Last Night

There was Callum, then the two men chasing us through the city streets, then the last night, starving in the city.

But first, there was the house party. Some friend of some guy, maybe. We’d portioned the afternoon into unmarked pills and silver bladders of alcohol, crunching up corners and leaking tiny waterfalls into our mouths, and when the streetlights came on we wandered, searching for women and laughter and people to listen to our stories. For women mostly. Then we came into this room full of familiar strangers and I got talking to a blonde girl with crooked incisors like fangs and she was smiling and tilting her head down and looking up at me then Callum came over, fell against my arm. I ignored him, kept talking to the blonde and Callum punched me in the ribs, probably harder than he’d meant, had he been in control of himself.

‘What the fuck, man?’ I said.

‘Dude, have a look at this place.’ It was an old inner city house, long corridor leading from the front door, staircase up to the second level. There were people sitting on the stairs, squeezing themselves to the sides to let people past. The lights were bleeding down the walls, screaming in my ears and Callum shoved me again.

‘Look at them.’ He said. People were talking in charades, communicating over the music. ‘We can take everything.’ I noticed money in a bowl on the bench. Mobile phones. I needed the money. I was living in my car, parking in quiet suburban streets and contorting my body across the back seat. And I wasn’t eating every day. I needed the money.

I blinked myself sober to keep a look out and Callum went on ahead and we moved through room by room, taking money and jewelry and phones. Callum started picking pockets, sitting next to people on couches and snatching across. None of them knew a thing. He stood at the top of the staircase while I went through the bedrooms, pulling back underwear and pushing aside books and getting whatever there was and our pockets were bulging and people were starting to ask if anyone had seen their phones and it was time for us to leave.

As we got down the front steps and into the leafy shadows swaying across the concrete path two guys came out from inside, ran to us.

‘Hey, stop.’ One of them yelled and we froze. I clenched my fist. ‘Yeah, this guy.’ The same one spoke again, pointing to my face.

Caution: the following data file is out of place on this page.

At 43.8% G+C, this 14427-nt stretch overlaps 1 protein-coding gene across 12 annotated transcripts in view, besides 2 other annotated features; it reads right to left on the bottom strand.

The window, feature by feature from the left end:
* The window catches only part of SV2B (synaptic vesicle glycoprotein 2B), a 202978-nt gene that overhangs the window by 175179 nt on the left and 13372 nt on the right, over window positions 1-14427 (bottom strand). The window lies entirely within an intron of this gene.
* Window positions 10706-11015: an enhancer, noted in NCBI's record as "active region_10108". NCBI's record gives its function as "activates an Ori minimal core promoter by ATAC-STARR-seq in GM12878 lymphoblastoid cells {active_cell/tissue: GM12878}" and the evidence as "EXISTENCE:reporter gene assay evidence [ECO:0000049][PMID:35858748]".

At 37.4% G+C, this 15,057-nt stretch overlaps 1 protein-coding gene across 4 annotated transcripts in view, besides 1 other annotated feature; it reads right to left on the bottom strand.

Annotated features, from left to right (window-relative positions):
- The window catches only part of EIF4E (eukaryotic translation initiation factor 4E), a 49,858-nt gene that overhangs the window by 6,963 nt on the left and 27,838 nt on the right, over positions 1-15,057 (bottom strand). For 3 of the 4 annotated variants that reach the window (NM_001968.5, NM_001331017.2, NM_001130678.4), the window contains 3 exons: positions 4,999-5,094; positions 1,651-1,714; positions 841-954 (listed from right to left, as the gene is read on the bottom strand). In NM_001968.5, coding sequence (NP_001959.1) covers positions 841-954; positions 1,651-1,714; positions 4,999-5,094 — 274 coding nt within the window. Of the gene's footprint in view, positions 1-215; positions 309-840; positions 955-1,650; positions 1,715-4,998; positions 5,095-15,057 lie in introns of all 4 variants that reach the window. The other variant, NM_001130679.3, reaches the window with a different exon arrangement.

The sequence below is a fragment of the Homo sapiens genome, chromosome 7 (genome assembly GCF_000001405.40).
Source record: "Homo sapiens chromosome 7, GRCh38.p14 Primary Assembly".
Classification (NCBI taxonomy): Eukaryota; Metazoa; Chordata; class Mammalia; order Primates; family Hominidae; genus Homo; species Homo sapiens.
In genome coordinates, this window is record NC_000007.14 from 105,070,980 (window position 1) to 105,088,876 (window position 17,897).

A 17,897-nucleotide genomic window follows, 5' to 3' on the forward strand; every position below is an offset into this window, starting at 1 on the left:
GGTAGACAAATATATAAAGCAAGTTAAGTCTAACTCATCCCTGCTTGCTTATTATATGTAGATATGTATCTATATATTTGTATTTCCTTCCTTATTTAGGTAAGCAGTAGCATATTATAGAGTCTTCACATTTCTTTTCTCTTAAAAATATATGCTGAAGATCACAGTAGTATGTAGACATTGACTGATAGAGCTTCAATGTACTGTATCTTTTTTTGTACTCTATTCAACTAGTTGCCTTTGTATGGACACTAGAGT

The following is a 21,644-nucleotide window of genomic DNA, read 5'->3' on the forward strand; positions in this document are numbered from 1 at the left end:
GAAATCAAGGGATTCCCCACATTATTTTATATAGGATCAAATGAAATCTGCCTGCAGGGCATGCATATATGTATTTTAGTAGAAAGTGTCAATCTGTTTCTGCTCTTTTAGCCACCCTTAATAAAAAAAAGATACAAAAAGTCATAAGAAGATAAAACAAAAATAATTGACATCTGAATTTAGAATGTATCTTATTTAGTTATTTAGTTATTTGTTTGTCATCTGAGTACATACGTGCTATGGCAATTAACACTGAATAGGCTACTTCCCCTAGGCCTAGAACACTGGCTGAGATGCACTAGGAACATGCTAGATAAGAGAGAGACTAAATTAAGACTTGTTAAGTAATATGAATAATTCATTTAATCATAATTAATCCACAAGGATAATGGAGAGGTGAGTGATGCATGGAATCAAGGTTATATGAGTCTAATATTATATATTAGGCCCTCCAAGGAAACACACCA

‘You’ve been stealing shit, haven’t you?’ The other one said.

‘What?’

‘You fucking cunt, I know you.’ The man shook his head. ‘You’re stealing shit from your friends now as well?’ Which wasn’t true, I didn’t know any of these people any more than I’ve seen that guy before. But now I was tensing – I always overestimated my strength when I’d been drinking, then wilted when reality flooded back.

‘What did you say to me?’ I stepped forward.

‘We fucking know.’ The other man said. He was bigger, with a bald head that shined in the street light. His arms were sculpted in thick lines of muscle, made my testicles retract. My jaw ached in anticipation.

‘We heard what you did to your girl.’ The other one said and my heart shriveled inside my chest. Then Callum bolted, took off across the front garden and jumped a fence and gone. Then I scattered after him.

The guys weren’t giving up, gave chase through the darkness. Callum accelerated out onto the middle of the street and I looked back and I could see the two guys disappearing then re-appearing beneath each streetlight and we got onto a main road and the guys were yelling stop and that we were thieves. Callum switched down a side street, through a car wash, then jumped another fence. This was something he’d done before.

The guys kept up the chase as we ran along the street then they faded, further back, yelling, till we couldn’t hear them anymore. Callum turned into a block of Commission flats and jumped the gate and ran up into a stairwell, dashed up to the third level and we stopped. I could feel sweat crawling along my skin, my veins throbbing. I couldn’t get air into my lungs, kept sucking in breaths and Callum was up at the window, looking down on the street. The two guys weren’t there, must’ve given up. Callum turned and leaned his back up against the glass and squeaked down to the floor.

‘Fuck me.’ He puffed, sweat shining across his forehead. ‘Fuckers.’ He arched up to look back down at the street. ‘Well we better think about going into hiding, hey?’